08 Jul 2020
Measles reminder during the Coronavirus (COVID-19) pandemicAll travellers are advised to be up to date with measles vaccination
- This updates the news item of 7 May 2020
The Foreign and Commonwealth Office (FCO) has updated its global advisory against ‘all but essential’ travel. From the 4 July 2020, some destinations have been assessed as no longer presenting an unacceptably high risk to British nationals travelling abroad . Details on the exempted countries and territories can be found on the GOV.UK website and is being kept under constant review .
During the COVID-19 pandemic there have been some necessary changes to clinical activities and services. However, during pandemics it is very important to maintain good immunisation coverage to avoid outbreaks of vaccine-preventable diseases that could increase the burden on UK health services  and overseas; if UK travellers become ill abroad.
UK residents who travel abroad should ensure they are fully protected against measles, either through a known history of past infection or with a record of two doses of a measles containing vaccine.
Measles remains widespread (endemic) in many countries/regions worldwide, including Europe. Routine immunisation programmes may be affected as priorities for health services globally have been in the control and management of COVID-19. Large measles outbreaks continue to be reported and summaries of measles cases and population incidence can be found here:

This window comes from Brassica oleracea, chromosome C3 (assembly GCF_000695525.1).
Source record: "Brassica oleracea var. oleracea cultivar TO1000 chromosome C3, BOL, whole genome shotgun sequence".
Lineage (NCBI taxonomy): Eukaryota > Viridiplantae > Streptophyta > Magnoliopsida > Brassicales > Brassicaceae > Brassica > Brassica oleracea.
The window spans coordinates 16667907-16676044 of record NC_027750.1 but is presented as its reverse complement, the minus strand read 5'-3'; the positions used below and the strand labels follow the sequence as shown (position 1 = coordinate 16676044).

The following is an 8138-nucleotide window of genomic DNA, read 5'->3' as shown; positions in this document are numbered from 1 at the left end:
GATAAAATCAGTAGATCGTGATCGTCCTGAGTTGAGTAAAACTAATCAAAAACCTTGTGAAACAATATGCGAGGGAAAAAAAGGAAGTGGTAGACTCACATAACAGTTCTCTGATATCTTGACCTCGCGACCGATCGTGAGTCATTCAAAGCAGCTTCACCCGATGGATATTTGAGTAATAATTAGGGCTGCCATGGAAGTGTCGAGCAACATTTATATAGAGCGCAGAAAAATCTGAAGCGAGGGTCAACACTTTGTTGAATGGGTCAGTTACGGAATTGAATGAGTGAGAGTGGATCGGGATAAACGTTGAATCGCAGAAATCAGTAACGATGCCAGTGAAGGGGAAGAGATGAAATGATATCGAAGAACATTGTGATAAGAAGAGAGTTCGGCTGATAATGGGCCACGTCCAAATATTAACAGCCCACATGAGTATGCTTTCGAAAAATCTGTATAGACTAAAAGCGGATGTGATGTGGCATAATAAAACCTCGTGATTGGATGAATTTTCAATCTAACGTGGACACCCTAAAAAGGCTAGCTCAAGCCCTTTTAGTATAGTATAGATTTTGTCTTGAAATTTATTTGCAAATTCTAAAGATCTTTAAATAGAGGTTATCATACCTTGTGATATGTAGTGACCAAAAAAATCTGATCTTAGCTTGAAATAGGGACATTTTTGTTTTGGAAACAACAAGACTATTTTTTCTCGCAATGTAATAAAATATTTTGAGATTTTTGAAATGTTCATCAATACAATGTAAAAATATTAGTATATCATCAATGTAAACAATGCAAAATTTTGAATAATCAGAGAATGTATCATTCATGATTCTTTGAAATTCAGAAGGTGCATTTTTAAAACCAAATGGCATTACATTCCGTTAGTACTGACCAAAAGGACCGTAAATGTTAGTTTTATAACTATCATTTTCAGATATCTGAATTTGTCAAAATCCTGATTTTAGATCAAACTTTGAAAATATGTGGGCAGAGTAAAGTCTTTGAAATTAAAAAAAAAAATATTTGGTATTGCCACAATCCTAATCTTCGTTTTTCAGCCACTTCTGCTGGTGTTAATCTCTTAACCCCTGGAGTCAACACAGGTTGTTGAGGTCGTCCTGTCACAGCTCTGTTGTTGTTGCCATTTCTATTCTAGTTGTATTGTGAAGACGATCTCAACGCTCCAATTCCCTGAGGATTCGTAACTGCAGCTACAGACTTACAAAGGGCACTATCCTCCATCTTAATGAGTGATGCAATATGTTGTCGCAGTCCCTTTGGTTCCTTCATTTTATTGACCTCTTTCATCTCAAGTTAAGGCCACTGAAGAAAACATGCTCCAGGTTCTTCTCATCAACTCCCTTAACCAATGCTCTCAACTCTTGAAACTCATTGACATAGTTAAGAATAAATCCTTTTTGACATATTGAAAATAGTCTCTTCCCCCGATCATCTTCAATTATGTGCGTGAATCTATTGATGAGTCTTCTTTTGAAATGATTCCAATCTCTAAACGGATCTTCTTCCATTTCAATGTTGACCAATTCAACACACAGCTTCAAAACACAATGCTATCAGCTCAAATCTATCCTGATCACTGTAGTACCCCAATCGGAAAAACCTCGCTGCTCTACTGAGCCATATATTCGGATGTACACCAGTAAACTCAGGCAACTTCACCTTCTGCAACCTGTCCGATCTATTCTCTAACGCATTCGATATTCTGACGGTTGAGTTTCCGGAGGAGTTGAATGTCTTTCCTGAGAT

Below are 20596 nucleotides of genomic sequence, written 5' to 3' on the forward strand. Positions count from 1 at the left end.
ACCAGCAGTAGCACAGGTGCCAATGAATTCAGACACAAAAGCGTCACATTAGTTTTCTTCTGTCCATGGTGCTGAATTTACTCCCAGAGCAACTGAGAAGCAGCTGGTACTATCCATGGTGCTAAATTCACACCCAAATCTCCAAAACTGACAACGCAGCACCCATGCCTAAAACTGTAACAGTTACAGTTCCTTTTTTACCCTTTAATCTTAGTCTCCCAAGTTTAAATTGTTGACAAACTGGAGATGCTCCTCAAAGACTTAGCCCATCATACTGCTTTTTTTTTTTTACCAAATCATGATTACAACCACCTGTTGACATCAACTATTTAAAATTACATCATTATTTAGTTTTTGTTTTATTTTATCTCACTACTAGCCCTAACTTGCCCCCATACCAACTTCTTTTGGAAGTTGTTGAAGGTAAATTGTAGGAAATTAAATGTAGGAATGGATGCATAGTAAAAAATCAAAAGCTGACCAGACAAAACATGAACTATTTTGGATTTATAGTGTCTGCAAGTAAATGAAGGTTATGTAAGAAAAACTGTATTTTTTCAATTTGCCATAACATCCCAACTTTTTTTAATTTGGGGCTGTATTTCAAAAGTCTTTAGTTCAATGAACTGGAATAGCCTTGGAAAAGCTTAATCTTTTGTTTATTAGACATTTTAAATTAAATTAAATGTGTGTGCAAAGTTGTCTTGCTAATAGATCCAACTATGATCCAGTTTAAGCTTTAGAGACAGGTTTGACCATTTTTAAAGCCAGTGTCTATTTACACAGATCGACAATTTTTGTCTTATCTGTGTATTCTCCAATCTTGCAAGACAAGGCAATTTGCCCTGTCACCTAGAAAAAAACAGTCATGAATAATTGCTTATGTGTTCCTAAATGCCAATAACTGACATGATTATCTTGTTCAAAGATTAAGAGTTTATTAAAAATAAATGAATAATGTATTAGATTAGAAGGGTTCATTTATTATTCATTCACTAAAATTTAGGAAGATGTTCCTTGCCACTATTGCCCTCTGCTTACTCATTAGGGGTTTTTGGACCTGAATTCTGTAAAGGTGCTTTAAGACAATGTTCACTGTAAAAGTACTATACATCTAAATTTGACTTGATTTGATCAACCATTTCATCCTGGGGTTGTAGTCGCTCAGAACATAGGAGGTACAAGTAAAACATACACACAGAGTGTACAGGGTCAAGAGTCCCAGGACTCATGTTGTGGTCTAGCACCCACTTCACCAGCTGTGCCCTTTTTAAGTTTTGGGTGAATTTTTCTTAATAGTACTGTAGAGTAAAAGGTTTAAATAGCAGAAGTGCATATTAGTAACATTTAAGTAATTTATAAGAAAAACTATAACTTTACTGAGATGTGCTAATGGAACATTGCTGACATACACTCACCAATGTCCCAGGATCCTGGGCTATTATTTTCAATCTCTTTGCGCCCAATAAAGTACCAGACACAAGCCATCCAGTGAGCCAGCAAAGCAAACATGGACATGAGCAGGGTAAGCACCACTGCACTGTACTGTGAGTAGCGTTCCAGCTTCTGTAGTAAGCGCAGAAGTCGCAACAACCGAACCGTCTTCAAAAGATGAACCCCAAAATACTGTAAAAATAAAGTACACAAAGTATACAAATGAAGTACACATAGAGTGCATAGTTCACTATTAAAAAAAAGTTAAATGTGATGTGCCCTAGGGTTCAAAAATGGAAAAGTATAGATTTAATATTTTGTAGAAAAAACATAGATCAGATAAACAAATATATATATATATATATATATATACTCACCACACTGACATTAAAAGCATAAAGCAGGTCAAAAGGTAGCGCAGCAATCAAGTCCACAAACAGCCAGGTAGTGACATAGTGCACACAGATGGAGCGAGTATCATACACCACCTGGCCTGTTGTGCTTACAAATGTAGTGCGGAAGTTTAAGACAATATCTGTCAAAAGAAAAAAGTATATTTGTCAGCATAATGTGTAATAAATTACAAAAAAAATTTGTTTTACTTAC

- European Centres for Disease Control and Prevention- Monthly measles and rubella report
- World Health Organization – measles and rubella surveillance data
Advice for travellers
Measles is a highly infectious viral illness that can be very unpleasant and sometimes leads to serious complications. Mumps Measles Rubella (MMR) vaccine is available to all adults and children who are not up to date with their two doses . Anyone who is not sure if they are protected should check with their GP practice. Before you travel, make sure you are up to date with all currently recommended UK vaccines.
In the UK, the first MMR is usually given to infants at around 12 months of age, with a second dose given before school, to ensure best protection. In some circumstances; such as travel to a country where measles is common or during an outbreak, MMR can be given to babies from six months of age. Ask your health professional for advice on the best option for your children before you travel.
Two doses of MMR in a lifetime are needed for a person to be considered fully protected .
Advice for health professionals
Guidance on measles vaccination is available in Immunisation against infectious disease Chapter 21. Advice on immunisation against measles is also available for those whose immunisation status is uncertain.
- Foreign and Commonwealth Office, Coronavirus (COVID-19: countries and territories exempt from advice against 'all but essential' international travel. 3 July 2020 [Accessed 8 July 2020]
- Public Health England. Keep calm and carry on vaccinating. Vaccine update: issue 306, March 2020. [Accessed 8 July 2020]
- National Health Service. Who should have the MMR vaccine? 8 April 2020 [Accessed 8 July 2020]
- Public Health England. Measles. Chapter 21, Immunisation against Infectious Disease. Last updated 31 December 2019. [Accessed 8 July 2020]